Beast (2022)

AUGUST 27, 2022


When I saw the trailer for Beast, I had two thoughts:

1. Idris Elba punching a lion in the face is prime cinema.
2. "I bet the poachers are the real threat throughout the movie and they're overselling the lion stuff."

Well, I was right about the first one, of course (Idris Elba punching anything is usually pretty good cinema at the very least), but ironically, I merely WISH I was right about the second one, because while the lion was a suitable horror/thriller villain, the movie never really put anyone beside Sharlto Copley in actual danger. Elba plays a doctor whose ex has recently passed, and he's now the sole provider for two teen girls. As is always the case, he's not ready to be a full time father, he's a bit out of touch with their interests and passions, etc. So naturally, the movie is about him proving that he can be the father they need, whether it's helping them grieve and move on with their lives, or stitching up a wound they got from a crazed lion while in the middle of the African Bush.

All well and good, but... we know he'll make it, because a studio movie isn't going to orphan two teenagers, and also because it's his story from start to finish. I think if the story unfolded from the girls' perspective, showing how maybe the older one (who is 18, the other is about 12) is capable of taking care of them both and maybe don't really need their dad, then maybe Elba's fate could be more of a question mark. Likewise, there's no way either of them are going to be killed, and there are no other characters of note out there with them, so that only leaves Copley, as their honorary uncle/best friend to both parents. He's a nature lover who takes care of the animals in the area (a scene where a lion plays with him like a cat might is both astonishing to watch on the technical side of things, and just plain adorable) and is also an anti-poacher, i.e. someone who will resort to extreme measures to protect the animals from those who are after their fur/bones/etc. Making him the movie's most interesting character.

Naturally, he gets a major wound almost instantly, so there really isn't much suspense to his fate either - a "when, not an if" kind of deal that nonetheless gives the film its most suspenseful moments. There's a scene where Elba is walking him through a quick patch for his wound via walkie talkie, with the lion's location unknown, and you're constantly wondering if the lion is heading to finish him off, or if it's about to pounce on Elba and the girls and interrupt the impromptu medical advice. The movie could have used more of that sort of thing, because once Copley's out of the picture you're just sort of watching it roll along until it hits the 90 minute runtime.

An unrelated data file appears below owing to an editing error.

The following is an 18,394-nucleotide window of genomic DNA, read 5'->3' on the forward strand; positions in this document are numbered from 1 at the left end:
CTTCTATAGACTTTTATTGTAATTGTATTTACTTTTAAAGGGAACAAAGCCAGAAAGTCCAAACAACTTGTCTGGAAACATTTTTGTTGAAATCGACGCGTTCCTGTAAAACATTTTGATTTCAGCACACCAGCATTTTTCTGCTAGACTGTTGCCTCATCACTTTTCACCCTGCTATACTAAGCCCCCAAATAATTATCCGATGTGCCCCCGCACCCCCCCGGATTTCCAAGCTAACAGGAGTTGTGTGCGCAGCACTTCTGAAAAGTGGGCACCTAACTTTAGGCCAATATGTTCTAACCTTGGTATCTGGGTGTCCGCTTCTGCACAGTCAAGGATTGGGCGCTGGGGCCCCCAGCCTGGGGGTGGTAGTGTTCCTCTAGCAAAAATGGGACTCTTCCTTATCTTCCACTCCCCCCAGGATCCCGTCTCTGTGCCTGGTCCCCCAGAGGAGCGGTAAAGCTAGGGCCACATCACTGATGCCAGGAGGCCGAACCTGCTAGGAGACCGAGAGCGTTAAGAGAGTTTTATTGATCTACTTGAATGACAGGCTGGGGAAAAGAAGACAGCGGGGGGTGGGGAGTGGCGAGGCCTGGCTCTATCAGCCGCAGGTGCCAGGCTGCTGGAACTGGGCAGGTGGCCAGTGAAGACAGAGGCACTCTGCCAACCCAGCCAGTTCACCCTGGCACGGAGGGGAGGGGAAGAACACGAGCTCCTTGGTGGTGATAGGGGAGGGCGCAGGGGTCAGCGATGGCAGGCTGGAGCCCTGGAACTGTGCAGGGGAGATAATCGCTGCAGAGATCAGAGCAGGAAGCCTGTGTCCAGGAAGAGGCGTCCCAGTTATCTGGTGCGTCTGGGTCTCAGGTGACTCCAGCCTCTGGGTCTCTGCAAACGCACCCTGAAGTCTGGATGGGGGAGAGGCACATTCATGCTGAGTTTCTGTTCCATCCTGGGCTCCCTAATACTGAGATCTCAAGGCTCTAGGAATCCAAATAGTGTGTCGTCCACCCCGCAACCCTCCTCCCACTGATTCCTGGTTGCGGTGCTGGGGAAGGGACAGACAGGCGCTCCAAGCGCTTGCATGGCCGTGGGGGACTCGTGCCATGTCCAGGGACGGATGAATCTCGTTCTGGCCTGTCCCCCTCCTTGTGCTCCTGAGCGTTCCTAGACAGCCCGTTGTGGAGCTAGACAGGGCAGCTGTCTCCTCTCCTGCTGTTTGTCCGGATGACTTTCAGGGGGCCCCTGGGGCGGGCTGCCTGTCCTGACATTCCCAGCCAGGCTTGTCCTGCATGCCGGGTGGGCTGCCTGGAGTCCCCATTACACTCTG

As for the poachers, their appearance in the trailer (surrounding Elba and co. with guns, attacking him) is pretty much their entire role in the movie. The lion shows up and makes quick work of them, once again leaving us only with the people we know the lion won't actually get. Copley's assistant is introduced early but then returns back to their base or something, making him a non-entity, and hell even other animals don't even show up to mix things up. There's a scene of Copley tracking the lion when he sees a gator (or croc, I can't and never will be able to tell them apart) wading past, but that's all we see of it - give us a lion v croc scene, dammit! It's admirable to strip a movie down to its bare essentials, but sometimes they go too far and as a result the movie gets too uninvolving, generating about as much suspense as a movie you've seen a dozen times.

Incidentally, the last trailer before it was for Jaws, which is being re-released on Labor Day weekend in both 3D and Imax. I've watched that movie 30 times and I still hope Chief can hold on to Quint long enough for the shark to swim away or something, so it's even more disappointing that this first time viewing didn't inspire even half that much intensity for any of its scenes. Luckily, the lion itself looked terrific; I never once doubted it was real (it was entirely CGI from what I can understand; no animatronics or whatever) and they thankfully didn't make it a mutant or anything - it's just severely pissed off. That said, I'm curious about the film's R rating, as nearly every bit of violence is off-screen (they find a village that it wiped out; most of the poachers are also dispatched under the brush or while we watch someone else react to it). The parents guide on IMDb says there are two F bombs, but I don't even recall those - it really just felt like a PG-13 movie throughout. Not that that's a bad thing, but when you promise an R and everything is pretty tame, it's hard not to feel like you got sold a bill of goods.

Basically it's a movie that is just aggressively fine. Elba and Copley's chemistry was good, the scenery is of course gorgeous, Steven Price's score is effective, etc, etc... but it just never really got my pulse pounding the way these things should. Director Baltasar Kormákur (who made the incredibly fun 2 Guns and has some survival movie experience with Everest) favors long takes for many of the film's big moments (and even smaller ones, like the girls seeing their mother's house for the first time), and I can't help but wonder if some traditional editing could have given them a little more oomph. It's the sort of movie I often found myself watching at the drive-in during that first covid summer (i.e. stuff that would have debuted on streaming in normal times), where it was generating just enough excitement to make me think "Well at least I'm not sitting in the house", but precious little more.

What say you?


Post a Comment

Movie & TV Show Preview Widget